Abigail Williams

Tómarúm – Ash in Realms of Stone Icons Review

Tómarúm – Ash in Realms of Stone Icons Review

“We as a community speak often of defining and categorizing genres, but sometimes a promo comes along that legitimately challenges those definitions. Atlanta, Georgia’s Tómarúm received a generic “black metal” tag from Prosthetic Records’ PR team, and it falls short as a descriptor for what Tómarúm play. As you’ll surely deduce after giving debut album Ash in Realms of Stone Icons even just one spin, this nascent two-piece perform forbidden alchemy with myriad metallic ores, smelting a writhing, metamorphic amalgamation. It’s that very transmogrification that not only makes this album difficult to categorize but also exciting and satisfying to experience.” Pigeon holes don’t come easy.

Non Est Deus – Impious Review

Non Est Deus – Impious Review

“It’s fair to say that excitement was running high when I got the promo for Non Est Deus‘ third full-length, Impious. Not, I admit, because I was actually familiar with the first two LPs—this has since been rectified—but because of the German man behind Non Est Deus known as Noise. Why? Well, Noise is also the man behind Kanonenfieber, which produced my 2021 AOTY in Menschenmühle.” Unholy Noise.

The Breathing Process – Labyrinthian Review

The Breathing Process – Labyrinthian Review

“A phenomenon risen in the last decade is the concept of “blackened deathcore.” While Winds of Plague‘s cheesy keyboard licks copied and pasted atop chug-happy deathcore is business as usual, it wasn’t until bands like Make Them Suffer and Abigail Williams cranked up the moody -core brutality with black metal tropes in songwriting, drumming, and keys. More recently represented by bands like Lorna Shore or Mental Cruelty, blackened deathcore (if you accept it as a style) has become one of those quasi-sub-genres that fuses the oft-maligned “scene-core” and those of the “trve” style – a trve clvsterfvkk if you will. Quietly riding the wave is collective The Breathing Process, whose string of releases have contributed in small ways to this weird-ass style.” I see a mall kid and I want to paint him black.

Idolatria – Tetrabestiarchy Review

Idolatria – Tetrabestiarchy Review

“Being a black metal fan entails crankiness. It seems there are more critics and black metal TSA waiting in the wings than any other metal subgenre, just lurking, waiting to hit each new album with a slap of humility – some of it deserved, some of it not. No one’s ever happy, as no release will be raw enough, noisy enough, unlistenable enough, “they have a Facebook and a Bandcamp and don’t exclusively sell cassettes, are you fucking kidding me.”” The fine line between hate and kvlt hate.

Vassafor – To the Death Review

Vassafor – To the Death Review

“The band sport a Mitochondrion or Adversarial styled take on death/black metal with a thrashy assault-heavy relentlessness combined with eldritch melodies and passages of doomy ominousness. These New Zealanders laid it on thick with 2012’s double LP The Obsidian Codex, expertly balancing relentless blackened death with ritualistic atmosphere and dense doom to create an experience that felt far shorter than its immense hour-and-thirty-five-minute runtime suggested. Enter 2017’s Malediction, which wasn’t… that. While offering a “shorter” listen at fifty-four minutes, it never managed to truly escape the doomy drudgery and wallowed in uneventfulness for nearly an hour. Enter 2020’s To the Death.” Death be not quick.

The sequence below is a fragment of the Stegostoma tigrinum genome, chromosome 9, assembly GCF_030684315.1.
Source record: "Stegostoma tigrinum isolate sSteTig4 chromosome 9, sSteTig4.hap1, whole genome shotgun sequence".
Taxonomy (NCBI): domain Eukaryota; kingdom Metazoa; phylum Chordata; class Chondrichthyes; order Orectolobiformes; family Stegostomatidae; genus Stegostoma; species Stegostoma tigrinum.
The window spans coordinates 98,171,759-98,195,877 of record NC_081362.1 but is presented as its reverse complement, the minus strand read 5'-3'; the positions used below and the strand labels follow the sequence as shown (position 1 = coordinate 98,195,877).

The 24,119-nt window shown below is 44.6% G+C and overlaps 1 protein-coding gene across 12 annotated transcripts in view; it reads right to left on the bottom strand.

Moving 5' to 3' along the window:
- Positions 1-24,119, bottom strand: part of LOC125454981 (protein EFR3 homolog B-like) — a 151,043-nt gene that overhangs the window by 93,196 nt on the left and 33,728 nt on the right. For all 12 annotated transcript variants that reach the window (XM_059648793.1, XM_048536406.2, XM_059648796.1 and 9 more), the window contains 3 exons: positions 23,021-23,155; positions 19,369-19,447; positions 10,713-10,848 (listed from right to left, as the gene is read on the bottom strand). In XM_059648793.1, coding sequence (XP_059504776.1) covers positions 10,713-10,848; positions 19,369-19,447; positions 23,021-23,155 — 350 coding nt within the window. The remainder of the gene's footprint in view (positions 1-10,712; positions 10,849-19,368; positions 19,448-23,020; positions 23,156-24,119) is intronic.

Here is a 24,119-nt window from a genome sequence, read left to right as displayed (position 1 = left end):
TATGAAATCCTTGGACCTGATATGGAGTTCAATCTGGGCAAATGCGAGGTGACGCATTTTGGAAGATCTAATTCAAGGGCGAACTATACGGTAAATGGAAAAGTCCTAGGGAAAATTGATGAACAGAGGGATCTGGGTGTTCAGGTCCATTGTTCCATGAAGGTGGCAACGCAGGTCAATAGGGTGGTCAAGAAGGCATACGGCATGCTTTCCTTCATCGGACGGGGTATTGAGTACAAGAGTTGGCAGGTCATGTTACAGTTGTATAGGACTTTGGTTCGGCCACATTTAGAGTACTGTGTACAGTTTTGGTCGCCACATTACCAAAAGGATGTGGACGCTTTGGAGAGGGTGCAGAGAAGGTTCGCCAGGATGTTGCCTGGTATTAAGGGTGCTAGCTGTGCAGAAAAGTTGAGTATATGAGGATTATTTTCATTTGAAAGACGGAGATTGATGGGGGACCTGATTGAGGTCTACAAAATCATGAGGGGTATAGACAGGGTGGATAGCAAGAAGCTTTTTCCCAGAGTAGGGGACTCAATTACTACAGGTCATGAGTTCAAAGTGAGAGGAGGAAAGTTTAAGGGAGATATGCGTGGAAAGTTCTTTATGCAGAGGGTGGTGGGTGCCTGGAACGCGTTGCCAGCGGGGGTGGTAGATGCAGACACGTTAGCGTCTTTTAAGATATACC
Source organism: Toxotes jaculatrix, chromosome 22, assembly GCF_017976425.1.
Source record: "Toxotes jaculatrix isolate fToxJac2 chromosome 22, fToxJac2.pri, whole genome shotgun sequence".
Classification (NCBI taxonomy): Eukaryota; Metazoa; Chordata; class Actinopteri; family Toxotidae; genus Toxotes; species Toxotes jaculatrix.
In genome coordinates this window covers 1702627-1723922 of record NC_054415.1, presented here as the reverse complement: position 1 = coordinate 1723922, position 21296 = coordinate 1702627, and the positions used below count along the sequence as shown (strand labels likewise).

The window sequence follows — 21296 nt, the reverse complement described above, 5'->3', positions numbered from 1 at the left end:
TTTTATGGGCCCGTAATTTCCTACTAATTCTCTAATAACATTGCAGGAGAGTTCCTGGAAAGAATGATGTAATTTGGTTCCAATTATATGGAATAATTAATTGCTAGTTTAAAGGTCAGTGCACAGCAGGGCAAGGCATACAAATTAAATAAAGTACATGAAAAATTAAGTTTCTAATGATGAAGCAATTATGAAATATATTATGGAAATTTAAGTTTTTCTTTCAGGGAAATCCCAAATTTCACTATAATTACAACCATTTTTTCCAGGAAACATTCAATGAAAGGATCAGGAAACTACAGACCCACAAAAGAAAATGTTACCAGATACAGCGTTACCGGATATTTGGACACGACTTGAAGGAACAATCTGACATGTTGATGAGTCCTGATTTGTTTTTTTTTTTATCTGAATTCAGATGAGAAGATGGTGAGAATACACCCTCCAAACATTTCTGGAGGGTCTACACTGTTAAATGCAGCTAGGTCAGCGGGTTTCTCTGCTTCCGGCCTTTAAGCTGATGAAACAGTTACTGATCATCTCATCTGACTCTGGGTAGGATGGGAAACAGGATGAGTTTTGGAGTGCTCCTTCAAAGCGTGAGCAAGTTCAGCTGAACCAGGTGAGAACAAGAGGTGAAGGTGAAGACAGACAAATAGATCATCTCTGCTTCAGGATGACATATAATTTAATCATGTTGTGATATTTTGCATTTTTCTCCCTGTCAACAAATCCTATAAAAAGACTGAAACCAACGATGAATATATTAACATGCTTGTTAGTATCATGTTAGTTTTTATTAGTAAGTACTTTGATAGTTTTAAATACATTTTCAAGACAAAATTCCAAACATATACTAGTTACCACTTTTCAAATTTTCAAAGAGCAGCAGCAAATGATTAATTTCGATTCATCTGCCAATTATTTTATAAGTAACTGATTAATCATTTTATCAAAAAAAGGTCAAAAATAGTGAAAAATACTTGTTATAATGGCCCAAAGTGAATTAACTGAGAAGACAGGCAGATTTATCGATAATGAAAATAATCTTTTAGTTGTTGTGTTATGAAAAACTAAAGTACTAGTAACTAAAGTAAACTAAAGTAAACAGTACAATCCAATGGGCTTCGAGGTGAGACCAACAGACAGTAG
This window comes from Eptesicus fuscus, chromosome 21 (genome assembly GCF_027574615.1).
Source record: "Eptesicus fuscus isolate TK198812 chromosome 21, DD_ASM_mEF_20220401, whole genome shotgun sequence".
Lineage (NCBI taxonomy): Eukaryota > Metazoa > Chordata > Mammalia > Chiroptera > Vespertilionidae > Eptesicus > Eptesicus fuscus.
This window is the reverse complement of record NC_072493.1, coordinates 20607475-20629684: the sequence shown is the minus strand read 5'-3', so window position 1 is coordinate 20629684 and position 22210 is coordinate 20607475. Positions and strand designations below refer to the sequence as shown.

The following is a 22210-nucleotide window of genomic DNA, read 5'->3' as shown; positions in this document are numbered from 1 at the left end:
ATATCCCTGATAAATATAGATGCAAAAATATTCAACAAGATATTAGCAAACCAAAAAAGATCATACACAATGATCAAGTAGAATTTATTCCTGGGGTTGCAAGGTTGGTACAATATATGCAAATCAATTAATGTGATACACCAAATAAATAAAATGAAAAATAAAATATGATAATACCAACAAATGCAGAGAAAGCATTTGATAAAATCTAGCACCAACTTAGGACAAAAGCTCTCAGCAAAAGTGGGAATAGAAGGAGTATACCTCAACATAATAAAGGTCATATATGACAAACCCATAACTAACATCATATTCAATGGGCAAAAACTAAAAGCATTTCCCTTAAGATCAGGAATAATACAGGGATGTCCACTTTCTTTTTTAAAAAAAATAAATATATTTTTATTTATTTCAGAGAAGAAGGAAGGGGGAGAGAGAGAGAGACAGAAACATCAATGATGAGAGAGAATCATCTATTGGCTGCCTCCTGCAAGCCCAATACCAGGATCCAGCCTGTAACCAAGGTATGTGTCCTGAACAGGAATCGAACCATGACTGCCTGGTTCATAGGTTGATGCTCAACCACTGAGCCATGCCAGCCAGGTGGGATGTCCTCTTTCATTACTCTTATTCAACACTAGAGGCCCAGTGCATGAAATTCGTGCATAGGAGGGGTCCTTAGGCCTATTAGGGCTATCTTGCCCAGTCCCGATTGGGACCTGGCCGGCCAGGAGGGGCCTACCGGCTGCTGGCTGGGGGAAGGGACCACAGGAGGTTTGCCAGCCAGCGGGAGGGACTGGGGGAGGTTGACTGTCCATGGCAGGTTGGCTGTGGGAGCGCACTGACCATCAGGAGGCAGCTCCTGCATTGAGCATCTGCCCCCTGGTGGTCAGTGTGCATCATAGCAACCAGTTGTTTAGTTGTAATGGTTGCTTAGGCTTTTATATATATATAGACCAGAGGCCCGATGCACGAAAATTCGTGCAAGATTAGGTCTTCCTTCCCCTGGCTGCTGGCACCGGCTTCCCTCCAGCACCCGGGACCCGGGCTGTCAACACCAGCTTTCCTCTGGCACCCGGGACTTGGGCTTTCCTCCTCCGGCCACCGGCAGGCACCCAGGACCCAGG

Horn – Mohngang Review

Horn – Mohngang Review

“It’s neat seeing a progression of an artist across a project’s discography. From Anathema‘s death/doom to prog-rock stylings, Ahab‘s crushing funeral doom to, like, pretty funeral doom, to the deathcore to symphonic black metal to straight-up black metal of Abigail Williams, it shows true growth and maturity to acknowledge the past while stepping into the future. Today’s is German act Horn, comprised of sole member Nerrath, a prolific pagan black metal act with two demos, eight full-lengths, and an EP since 2002.” Change is in the air.

Abigail Williams – Walk Beyond the Dark [Things You Might Have Missed 2019]

Abigail Williams – Walk Beyond the Dark [Things You Might Have Missed 2019]

“Manned by the dark mind of Ken Sorceron, Abigail Williams has come a long way in the last decade. Surviving lineup changes, relocations, and changes in musical directions—as well as fandom—Sorceron pushes on, refusing to settle on a path created for him by others’ expectations. Up ahead is another bend in this path. So, take my hand and let’s Walk Beyond the Dark together.” Abby normal

Dr. A.N. Grier’s Top Ten(ish) of 2019

Dr. A.N. Grier’s Top Ten(ish) of 2019

“Name another site out there with writers hiding behind silly monikers whom you know better than your best friends. Name a site you dared to lean on, pouring your heart out in the comments, getting positive and uplifting responses when you needed them most. Name a site you’ve spent as much time debating, loving, and sharing music as you have on AMG. You can’t.” Truth telling.

I Am the Trireme – Gnosis: Never Follow the Light Review

I Am the Trireme – Gnosis: Never Follow the Light Review

“Electing to join the I Am the Wooden Object Club before The Table Himself even did, I Am the Trireme’s name can be described as “I am the Phoenician, ancient Greek, or Roman naval vessel with three rows of oars.” Luckily they didn’t pick that one, but in the spirit of needlessly long names, they’ve called their first full-length Gnosis: Never Follow the Light. We know right off the bat that these guys can produce pretentious sounding names for things, but that’s not what we’re here for; we’re here to see what they bring to the Hetfield musically.” We are also the table. And the oar bench.